Why Europe might delay a Fed rate hike: Buffett

Billionaire investor Warren Buffett said he believes the Federal Reserve won't be in any hurry to increase interest rates—in part because of the softer U.S. economy at the start of the year, but more so due to what's going on in European bond markets.

"I think it would be very hard for the Fed to bump rates up here with negative rates in Europe," the Berkshire Hathaway chairman and CEO told CNBC in an interview that aired on "Squawk Box" Friday.

Recent calculations by Goldman Sachs showed that more than $2.1 trillion of outstanding euro zone sovereign debt now has a negative yield.

As for the aggravating factor of weaker economic growth, Buffett said he does see some bright spots. "Things like autos are very strong; things like housing are a little better." He continued, "In our rail car holdings, you see that it isn't that strong but on the other hand it's not going backwards at all."

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The government on Wednesday reported that first-quarter gross domestic product grew at a lower-than-expected 0.2 percent. The economy grew 2.2 percent in the fourth quarter and 5 percent in the third quarter of 2014.

Many economists are expecting a pickup in growth in the second half of the year, and even the Fed in its policy statement after its April meeting on Wednesday downplayed the GDP print for the first three months of the year.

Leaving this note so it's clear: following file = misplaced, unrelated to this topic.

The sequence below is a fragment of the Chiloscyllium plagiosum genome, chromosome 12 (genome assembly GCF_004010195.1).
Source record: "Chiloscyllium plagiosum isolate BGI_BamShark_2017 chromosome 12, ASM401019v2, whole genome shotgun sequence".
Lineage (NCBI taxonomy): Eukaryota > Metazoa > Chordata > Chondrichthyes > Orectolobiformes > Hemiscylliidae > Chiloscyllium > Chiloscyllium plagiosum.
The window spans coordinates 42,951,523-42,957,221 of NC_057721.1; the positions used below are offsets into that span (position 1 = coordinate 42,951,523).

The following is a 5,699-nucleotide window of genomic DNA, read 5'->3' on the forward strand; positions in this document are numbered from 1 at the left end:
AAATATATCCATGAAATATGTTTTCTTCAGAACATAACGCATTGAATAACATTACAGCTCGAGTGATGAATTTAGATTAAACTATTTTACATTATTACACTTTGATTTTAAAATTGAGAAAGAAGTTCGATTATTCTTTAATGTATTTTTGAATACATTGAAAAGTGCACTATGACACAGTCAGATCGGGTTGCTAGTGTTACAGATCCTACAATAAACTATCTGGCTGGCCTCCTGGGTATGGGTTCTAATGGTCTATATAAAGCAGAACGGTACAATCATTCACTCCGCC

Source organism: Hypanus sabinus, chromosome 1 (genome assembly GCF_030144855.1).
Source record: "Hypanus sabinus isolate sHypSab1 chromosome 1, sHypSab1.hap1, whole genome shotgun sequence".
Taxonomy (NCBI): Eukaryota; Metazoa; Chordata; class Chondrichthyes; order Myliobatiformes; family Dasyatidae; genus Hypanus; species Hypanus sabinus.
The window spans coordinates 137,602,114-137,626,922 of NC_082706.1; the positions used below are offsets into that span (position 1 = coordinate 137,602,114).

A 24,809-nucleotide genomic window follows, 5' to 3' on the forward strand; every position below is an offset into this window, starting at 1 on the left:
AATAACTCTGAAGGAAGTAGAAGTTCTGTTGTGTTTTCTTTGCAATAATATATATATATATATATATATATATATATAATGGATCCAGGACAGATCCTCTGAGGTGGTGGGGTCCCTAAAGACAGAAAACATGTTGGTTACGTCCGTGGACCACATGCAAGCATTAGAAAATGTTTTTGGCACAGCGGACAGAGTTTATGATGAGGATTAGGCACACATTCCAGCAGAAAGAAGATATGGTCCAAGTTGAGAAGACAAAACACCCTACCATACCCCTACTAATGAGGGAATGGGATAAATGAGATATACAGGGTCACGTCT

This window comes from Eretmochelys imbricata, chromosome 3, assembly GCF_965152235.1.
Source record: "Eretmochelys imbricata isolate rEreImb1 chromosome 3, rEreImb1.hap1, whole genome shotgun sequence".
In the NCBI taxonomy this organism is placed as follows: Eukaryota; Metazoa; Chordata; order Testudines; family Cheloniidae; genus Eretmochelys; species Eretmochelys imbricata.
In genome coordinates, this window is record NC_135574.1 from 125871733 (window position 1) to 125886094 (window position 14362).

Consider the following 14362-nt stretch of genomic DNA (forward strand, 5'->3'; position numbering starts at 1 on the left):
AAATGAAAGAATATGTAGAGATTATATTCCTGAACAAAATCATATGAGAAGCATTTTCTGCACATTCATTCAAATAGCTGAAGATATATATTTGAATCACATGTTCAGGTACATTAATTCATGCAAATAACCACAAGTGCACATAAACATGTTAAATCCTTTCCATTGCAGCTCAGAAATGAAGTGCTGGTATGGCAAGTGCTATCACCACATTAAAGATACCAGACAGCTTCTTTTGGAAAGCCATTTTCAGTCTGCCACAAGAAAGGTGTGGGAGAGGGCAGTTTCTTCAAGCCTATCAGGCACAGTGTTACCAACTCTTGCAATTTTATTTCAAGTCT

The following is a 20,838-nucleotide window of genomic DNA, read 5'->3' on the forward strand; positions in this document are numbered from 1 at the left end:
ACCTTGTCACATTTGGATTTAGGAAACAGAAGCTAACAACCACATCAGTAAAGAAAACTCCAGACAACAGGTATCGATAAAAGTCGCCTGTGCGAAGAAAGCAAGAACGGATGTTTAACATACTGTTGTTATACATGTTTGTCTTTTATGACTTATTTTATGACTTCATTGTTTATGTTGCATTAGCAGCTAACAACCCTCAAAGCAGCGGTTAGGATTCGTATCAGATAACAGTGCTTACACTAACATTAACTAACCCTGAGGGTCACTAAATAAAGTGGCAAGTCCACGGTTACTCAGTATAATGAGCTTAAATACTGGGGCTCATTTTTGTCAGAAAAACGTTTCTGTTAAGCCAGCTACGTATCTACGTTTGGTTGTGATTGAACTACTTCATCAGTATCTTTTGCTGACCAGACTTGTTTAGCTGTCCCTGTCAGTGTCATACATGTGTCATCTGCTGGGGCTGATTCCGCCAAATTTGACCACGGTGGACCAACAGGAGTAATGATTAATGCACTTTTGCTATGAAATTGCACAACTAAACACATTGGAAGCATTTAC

In fact, according to an analysis by CNBC earlier this month, three decades of government GDP data suggests a longstanding trend of lackluster first-quarter growth. It's unclear what's caused the trend, but Buffett said, "You wonder about seasonal adjustments."

But all things considered, the U.S. is "doing well," even under a longer-term growth rate of around 2 percent, he argued. "We might like to see more growth … [but] 1 percent inflation means that in a generation things improved 20 percent per capita, and that's another $10,000 of GDP per capita in one generation. That's fabulous."

Whether it's the U.S. economy or negative yields in Europe or some other factor, Wall Street continues to play the guessing-game over when the Fed might raise rates for the first time in nearly 10 years. The Fed policy statement also removed all calendar guidance. Earlier this year, June was favored by economists as the likely start. But now, September has emerged as the best bet for liftoff.

Buffett will be presiding over Berkshire Hathaway's annual meeting Saturday in Omaha, Nebraska. The 50th anniversary celebration of the company is expected to draw a larger than usual crowd of 40,000 people.

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